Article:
Patricia Barry, Stalwart of Daytime Soap Operas, Dies at 93
By Mike Barnes
She was Bill Hayes' wife on 'Days of Our Lives,' ran an international drug cartel on 'All My Children' and played the scheming Miss Sally on 'Guiding Light.'
Patricia Barry, the veteran actress of stage and screen who was a standout on such soap operas as Days of Our Lives, All My Children and Guiding Light, has died. She was 93.
Barry, one of the earliest members of Women in Film and a former president of the nonprofit advocacy organization, died peacefully Tuesday at her home in Los Angeles, her publicist announced.
In the movies, Barry starred in Send Me No Flowers as the soon-to-be divorced neighbor whom Doris Day suspects is having an affair with her husband Rock Hudson, and she played Glenn Ford's former mistress in Delbert Mann's Dear Heart. Both films were released in 1964.
Also that year, Barry appeared in the crime drama Kitten With a Whip (1964), starring Ann-Margret, and starred as Jack Klugman's spendthrift wife in the short-lived NBC sitcom Harris Against the World.
On NBC's Days of Our Lives, Barry portrayed Addie Horton Williams, who was married to the character played by Bill Hayes, from 1971-74. She then had a rather interesting turn as Peg English — who raised her adopted daughter Brooke (Julia Barr) while running an international drug cartel under the alias The Cobra — on ABC's All My Children from 1980-81.
On CBS' Guiding Light from 1984-87, Barry sparkled as the conniving Southern belle "Miss Sally" Gleason, then played upper-crust matriarch Isabelle Alden on the ABC soap Loving in the '90s.
Patricia White was born Nov. 16, 1922, in Davenport, Iowa. Her father was a doctor who cared for rural families, and her mother was the youngest of 14 children. She attended Stephens College in Columbia, Mo., where she trained with Maude Adams — who played Peter Pan on Broadway in 1905 — and then studied under Sanford Meisner in New York.
Her first professional role came in a 1944 production of Laughing Water, by Henry and Phoebe Ephron (the parents of Nora and Delia), and she soon appeared on Broadway in Calico Wedding. Later, she was Steve Allen's co-star in The Pink Elephant.
She won a Rita Hayworth look-alike contest, was signed by Warner Bros. and made her big-screen debut as a showgirl in Her Kind of Man (1946). She went on to appear in such films as The Beast With Five Fingers (1946); Joan Crawford's Humoresque (1946); The Man I Love (1947) with Robert Alda and Ida Lupino; The Wreck of the Hesperus (1948); Gene Autry's Riders of the Whistling Pines (1949); The Tattooed Stranger (1950); and First Love (1954).
She co-starred with William Frawley, Mickey Mantle, Roger Maris, Whitey Ford and other New York Yankees in the spring-training-set Safe at Home! (1962).
Barry starred in two episodes of The Twilight Zone and showed up on such series as Perry Mason, Rawhide, Gunsmoke, Alfred Hitchcock Presents, Thriller, Route 66, My Three Sons, Three's Company, Dallas, Murder, She Wrote and PBS' Ghostwriter, where she played a movie star.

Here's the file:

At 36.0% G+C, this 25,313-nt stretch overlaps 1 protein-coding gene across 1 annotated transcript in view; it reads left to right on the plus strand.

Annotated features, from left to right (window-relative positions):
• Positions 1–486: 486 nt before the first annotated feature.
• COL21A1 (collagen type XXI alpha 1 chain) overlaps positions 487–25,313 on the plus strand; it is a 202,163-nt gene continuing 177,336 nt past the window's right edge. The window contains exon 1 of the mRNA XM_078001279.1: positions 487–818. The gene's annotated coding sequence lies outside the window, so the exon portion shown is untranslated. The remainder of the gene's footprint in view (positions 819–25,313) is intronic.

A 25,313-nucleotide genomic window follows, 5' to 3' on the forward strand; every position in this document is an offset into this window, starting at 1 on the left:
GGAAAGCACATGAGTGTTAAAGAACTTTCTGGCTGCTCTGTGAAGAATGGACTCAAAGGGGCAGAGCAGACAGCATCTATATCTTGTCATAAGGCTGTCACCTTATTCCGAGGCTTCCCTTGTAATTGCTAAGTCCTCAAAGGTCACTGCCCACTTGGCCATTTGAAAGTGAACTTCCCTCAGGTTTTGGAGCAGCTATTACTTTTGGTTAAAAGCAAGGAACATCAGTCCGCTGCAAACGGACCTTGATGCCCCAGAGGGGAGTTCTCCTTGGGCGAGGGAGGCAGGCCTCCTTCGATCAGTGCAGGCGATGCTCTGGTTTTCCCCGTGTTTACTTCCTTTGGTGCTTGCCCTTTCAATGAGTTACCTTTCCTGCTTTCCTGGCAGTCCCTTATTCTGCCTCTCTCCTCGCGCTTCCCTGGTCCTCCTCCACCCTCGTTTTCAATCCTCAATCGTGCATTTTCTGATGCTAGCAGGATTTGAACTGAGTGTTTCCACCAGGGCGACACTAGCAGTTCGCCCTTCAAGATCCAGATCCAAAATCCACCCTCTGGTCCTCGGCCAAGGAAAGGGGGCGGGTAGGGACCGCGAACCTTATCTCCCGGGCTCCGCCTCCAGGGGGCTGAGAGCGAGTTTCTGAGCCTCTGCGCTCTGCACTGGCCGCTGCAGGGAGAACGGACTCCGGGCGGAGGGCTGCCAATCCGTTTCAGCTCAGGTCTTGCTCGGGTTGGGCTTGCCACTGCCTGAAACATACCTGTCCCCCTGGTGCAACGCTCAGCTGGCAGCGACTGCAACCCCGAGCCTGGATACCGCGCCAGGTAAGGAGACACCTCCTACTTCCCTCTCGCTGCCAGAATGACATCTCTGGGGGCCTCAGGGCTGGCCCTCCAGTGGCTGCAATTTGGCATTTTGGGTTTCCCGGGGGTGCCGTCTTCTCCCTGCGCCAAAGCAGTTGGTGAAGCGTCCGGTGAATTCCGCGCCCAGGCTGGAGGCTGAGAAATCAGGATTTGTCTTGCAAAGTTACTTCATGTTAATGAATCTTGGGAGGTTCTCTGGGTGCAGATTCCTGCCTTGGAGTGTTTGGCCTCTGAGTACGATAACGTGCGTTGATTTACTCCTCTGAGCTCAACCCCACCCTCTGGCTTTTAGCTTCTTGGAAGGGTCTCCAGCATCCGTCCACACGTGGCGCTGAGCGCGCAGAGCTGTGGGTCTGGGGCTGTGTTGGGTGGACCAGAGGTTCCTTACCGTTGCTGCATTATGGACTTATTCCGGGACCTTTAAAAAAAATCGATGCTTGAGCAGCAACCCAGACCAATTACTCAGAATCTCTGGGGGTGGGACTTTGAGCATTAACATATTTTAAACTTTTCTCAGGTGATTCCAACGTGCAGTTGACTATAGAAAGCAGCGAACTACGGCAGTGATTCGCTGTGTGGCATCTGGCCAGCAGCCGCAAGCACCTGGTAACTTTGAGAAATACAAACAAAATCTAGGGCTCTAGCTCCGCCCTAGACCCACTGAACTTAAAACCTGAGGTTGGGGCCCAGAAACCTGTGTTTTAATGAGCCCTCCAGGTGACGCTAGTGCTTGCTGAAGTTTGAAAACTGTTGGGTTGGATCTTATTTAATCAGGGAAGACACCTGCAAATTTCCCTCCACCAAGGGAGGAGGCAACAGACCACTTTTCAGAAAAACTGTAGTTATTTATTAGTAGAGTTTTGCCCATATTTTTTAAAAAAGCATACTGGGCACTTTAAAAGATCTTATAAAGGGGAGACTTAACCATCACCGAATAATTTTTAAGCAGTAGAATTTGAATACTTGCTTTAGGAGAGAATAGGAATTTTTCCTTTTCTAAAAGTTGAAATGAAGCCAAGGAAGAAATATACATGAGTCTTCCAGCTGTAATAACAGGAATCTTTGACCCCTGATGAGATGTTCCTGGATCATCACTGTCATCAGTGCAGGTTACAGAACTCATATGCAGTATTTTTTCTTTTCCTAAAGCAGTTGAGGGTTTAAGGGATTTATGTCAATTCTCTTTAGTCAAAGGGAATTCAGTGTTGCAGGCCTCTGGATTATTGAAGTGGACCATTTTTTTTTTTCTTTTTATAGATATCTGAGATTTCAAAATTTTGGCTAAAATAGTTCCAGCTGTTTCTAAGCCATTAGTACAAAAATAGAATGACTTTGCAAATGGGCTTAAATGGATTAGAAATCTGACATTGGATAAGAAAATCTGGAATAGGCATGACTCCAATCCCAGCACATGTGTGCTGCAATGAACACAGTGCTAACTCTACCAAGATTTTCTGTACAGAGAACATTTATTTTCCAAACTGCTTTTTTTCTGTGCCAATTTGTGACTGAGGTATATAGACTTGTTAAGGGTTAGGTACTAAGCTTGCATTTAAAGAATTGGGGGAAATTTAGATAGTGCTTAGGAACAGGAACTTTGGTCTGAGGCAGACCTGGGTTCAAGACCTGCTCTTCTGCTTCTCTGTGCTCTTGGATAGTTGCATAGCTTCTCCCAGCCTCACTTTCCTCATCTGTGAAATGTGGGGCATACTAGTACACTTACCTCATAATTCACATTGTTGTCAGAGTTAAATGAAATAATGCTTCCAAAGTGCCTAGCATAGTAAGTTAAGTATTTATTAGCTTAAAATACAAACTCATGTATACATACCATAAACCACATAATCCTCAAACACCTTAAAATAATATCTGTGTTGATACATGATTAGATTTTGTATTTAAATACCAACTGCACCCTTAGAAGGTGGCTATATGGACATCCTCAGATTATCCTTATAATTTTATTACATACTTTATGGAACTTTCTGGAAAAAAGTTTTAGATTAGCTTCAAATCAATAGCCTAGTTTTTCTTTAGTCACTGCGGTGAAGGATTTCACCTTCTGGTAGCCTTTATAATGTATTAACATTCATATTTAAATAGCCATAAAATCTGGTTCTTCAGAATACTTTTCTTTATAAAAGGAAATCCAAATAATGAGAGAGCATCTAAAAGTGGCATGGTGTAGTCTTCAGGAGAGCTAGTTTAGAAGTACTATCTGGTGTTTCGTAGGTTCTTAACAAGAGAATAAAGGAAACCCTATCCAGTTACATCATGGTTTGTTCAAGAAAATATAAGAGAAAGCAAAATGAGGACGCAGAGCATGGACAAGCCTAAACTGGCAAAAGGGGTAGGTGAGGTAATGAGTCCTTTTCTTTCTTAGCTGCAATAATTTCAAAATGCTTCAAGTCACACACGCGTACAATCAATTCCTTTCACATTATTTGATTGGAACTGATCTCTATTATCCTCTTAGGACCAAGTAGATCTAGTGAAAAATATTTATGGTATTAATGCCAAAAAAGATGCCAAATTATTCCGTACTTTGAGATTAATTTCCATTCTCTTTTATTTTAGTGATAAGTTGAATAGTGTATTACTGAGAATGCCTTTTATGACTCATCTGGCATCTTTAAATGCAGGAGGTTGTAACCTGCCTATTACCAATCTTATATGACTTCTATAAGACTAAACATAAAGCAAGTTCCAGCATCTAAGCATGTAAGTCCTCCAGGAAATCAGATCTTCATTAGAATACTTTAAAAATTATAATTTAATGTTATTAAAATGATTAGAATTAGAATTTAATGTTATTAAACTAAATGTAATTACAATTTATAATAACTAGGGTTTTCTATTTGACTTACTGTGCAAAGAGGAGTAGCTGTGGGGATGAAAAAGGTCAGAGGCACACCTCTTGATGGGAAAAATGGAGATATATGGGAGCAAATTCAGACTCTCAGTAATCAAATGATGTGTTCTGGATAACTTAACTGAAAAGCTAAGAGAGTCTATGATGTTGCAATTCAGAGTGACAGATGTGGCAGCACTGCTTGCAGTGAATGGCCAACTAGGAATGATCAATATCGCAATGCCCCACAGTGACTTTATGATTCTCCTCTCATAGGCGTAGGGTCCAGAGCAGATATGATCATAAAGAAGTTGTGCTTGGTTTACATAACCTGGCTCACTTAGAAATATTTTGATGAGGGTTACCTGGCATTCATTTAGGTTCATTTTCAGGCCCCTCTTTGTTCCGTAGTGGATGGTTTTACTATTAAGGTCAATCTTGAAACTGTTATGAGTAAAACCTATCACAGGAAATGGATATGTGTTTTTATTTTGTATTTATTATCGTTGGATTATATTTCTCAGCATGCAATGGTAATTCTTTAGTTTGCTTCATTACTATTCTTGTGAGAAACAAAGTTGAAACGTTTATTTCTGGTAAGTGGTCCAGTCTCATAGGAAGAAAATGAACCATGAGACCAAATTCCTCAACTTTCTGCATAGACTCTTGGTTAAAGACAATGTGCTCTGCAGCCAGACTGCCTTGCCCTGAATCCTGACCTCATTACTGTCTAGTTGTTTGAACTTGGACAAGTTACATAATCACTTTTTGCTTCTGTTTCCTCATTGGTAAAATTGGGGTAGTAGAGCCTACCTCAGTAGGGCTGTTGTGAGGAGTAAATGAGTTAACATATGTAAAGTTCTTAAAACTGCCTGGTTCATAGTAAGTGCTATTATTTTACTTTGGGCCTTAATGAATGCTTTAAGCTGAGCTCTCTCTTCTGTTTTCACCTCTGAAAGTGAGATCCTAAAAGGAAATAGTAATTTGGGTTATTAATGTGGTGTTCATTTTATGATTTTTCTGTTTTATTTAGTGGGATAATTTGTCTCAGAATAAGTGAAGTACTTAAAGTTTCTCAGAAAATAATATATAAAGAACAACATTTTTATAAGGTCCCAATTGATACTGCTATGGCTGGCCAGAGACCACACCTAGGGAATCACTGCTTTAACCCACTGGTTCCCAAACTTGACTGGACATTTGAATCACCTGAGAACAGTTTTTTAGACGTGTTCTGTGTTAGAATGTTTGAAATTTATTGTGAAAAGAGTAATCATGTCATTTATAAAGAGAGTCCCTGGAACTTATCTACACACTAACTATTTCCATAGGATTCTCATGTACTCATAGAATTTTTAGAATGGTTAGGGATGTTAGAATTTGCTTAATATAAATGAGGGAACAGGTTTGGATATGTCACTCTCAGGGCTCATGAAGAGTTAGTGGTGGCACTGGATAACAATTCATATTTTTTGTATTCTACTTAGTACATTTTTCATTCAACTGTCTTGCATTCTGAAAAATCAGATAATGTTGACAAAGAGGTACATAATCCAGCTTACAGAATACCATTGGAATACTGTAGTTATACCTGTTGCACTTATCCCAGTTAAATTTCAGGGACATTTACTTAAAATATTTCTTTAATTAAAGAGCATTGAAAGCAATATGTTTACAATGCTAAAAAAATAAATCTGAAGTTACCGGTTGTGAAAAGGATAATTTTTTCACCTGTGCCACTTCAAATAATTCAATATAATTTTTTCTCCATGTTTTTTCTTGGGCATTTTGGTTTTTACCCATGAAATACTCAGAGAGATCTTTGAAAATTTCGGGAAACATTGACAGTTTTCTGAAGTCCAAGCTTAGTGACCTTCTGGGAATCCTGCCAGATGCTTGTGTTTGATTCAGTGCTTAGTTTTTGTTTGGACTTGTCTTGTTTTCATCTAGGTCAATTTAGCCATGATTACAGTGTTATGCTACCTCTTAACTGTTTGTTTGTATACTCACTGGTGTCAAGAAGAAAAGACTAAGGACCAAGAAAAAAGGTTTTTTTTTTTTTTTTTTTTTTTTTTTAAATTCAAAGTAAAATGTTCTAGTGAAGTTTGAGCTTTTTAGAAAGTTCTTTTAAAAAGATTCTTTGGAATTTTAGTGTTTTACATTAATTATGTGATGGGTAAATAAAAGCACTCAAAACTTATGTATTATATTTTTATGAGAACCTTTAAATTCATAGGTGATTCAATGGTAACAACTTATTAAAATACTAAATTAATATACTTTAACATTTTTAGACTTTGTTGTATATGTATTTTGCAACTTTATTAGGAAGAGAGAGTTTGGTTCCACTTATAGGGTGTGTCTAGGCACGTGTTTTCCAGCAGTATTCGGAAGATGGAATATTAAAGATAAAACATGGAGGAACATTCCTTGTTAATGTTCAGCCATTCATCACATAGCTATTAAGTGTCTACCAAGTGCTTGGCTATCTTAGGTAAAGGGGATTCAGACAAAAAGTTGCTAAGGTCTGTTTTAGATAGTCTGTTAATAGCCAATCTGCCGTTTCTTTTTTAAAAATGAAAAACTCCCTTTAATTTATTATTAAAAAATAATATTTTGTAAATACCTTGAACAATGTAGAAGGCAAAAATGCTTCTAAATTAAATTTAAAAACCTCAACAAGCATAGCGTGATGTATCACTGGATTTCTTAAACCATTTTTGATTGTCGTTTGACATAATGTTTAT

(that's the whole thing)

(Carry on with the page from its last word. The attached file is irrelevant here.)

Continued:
An astute businesswoman, Barry leased fully furnished homes to visiting stars, directors and other dignitaries in Los Angeles and New York. Her tenants included Peter Ustinov, Paul Newman & Joanne Woodward, Angela Lansbury, Paula Prentiss & Richard Benjamin, Joshua Logan, Don Rickles and Peter Gallagher. George Roy Hill was living in her house on Beverly Drive when he directed his Oscar-winning Butch Cassidy and the Sundance Kid (1969).
Barry, who had a fondness for Yorkshire Terriers, was the recipient of Women in Film's prestigious Founder's Award in 1999. In 2004, she starred in Martha Mitchell Speaks, a one-woman show in New York produced by Dorothea Petrie.
Her husband, Philip Barry Jr., who produced plays, films (The Mating Game) and telefilms for ABC, died in 1998. He was the son of playwright Philip Barry, and after her husband's death, she authorized all productions of Philip Barry plays, including stagings in London of High Society and The Philadelphia Story, starring Kevin Spacey.
Survivors include her daughters Miranda Barry, a former executive in charge of global Sesame Street productions, and Stephanie; son-in-law Mark; grandchildren Alixanne and Hailey; and godchildren Tracy and Stephen.
Memorial services are planned for early 2017 in Los Angeles and New York.
BARRY, Patricia (Patricia Allen White)
Born: 11/16/1922, Davenport, Iowa, U.S.A.
Died: 10/11/2012, Los Angeles, California, U.S.A.
Patricia Barry’s westerns – actress:
Rose of the Santa Rosa – 1947 (Dolores de Garfias)
Blazing Across the Pecos – 1948 (Lola Carter)
Riders of the Whistling Pines – 1949 (Helen) Carter
Singin’ Spurs – 1948 (Joan Dennis)
Gunsmoke (TV) – 1958, 1960 (Belle, Laura Rand, Kate Schiller)
Maverick (TV) – 1958, 1959 (Kitty Stillman, Jessamy Longacre)
Laramie (TV) – 1959 (Eve)
The Rifleman (TV) – 1959, 1960 (Adele Adams, Laurie Hadley)
Sugarfoot (TV) – 1959 (Doreen Bradley)
Yancy Derringer (TV) – 1959 (Patricia Tappworth)
Bronco (TV) – 1960 (Amy Carter)
Outlaws (TV) – 1960, 1961 (Aimee Carter)
Rawhide (TV) – 1960, 1963 (Susan Parker, Abigail Fletcher)
Tales of Wells Fargo (TV) – 1960 (Phyllis Randolph)
The Tall Man (TV) – 1961 (Sylvia)
Zane Grey Theater (TV) – 1961 (Beth Martin)
Frontier Circus (TV) – 1962 (Amy)
Destry (TV) – 1964 (Sarah Sprague)
The Guns of Will Sonnett (TV) – 1967 (Sally Lambert)
The Iron Horse (TV) – 1967 (Helen)
The High Chaparral (TV) – 1967 (Melanie Cawthorn